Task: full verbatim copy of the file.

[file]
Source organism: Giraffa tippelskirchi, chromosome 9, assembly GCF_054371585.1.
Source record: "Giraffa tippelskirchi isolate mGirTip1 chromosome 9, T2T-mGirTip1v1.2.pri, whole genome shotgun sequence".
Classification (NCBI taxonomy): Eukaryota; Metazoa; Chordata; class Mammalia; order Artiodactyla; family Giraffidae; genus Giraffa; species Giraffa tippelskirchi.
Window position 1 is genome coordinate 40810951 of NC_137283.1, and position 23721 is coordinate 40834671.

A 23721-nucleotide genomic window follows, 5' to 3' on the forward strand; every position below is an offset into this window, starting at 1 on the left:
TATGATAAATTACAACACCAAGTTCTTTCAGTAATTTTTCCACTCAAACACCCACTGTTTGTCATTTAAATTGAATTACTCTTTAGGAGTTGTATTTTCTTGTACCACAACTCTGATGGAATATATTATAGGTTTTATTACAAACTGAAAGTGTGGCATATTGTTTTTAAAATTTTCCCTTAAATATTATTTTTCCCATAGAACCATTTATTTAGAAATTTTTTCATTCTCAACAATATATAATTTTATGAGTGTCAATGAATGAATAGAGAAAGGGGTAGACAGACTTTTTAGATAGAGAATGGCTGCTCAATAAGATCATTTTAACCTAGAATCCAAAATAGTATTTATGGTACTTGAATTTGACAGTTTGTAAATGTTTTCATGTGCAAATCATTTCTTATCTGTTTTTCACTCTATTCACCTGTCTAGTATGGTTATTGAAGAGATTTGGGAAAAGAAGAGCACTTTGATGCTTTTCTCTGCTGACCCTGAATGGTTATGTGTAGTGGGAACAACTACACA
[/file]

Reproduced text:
Source organism: Giraffa tippelskirchi, chromosome 9, assembly GCF_054371585.1.
Source record: "Giraffa tippelskirchi isolate mGirTip1 chromosome 9, T2T-mGirTip1v1.2.pri, whole genome shotgun sequence".
Classification (NCBI taxonomy): Eukaryota; Metazoa; Chordata; class Mammalia; order Artiodactyla; family Giraffidae; genus Giraffa; species Giraffa tippelskirchi.
Window position 1 is genome coordinate 40810951 of NC_137283.1, and position 23721 is coordinate 40834671.

A 23721-nucleotide genomic window follows, 5' to 3' on the forward strand; every position below is an offset into this window, starting at 1 on the left:
TATGATAAATTACAACACCAAGTTCTTTCAGTAATTTTTCCACTCAAACACCCACTGTTTGTCATTTAAATTGAATTACTCTTTAGGAGTTGTATTTTCTTGTACCACAACTCTGATGGAATATATTATAGGTTTTATTACAAACTGAAAGTGTGGCATATTGTTTTTAAAATTTTCCCTTAAATATTATTTTTCCCATAGAACCATTTATTTAGAAATTTTTTCATTCTCAACAATATATAATTTTATGAGTGTCAATGAATGAATAGAGAAAGGGGTAGACAGACTTTTTAGATAGAGAATGGCTGCTCAATAAGATCATTTTAACCTAGAATCCAAAATAGTATTTATGGTACTTGAATTTGACAGTTTGTAAATGTTTTCATGTGCAAATCATTTCTTATCTGTTTTTCACTCTATTCACCTGTCTAGTATGGTTATTGAAGAGATTTGGGAAAAGAAGAGCACTTTGATGCTTTTCTCTGCTGACCCTGAATGGTTATGTGTAGTGGGAACAACTACACA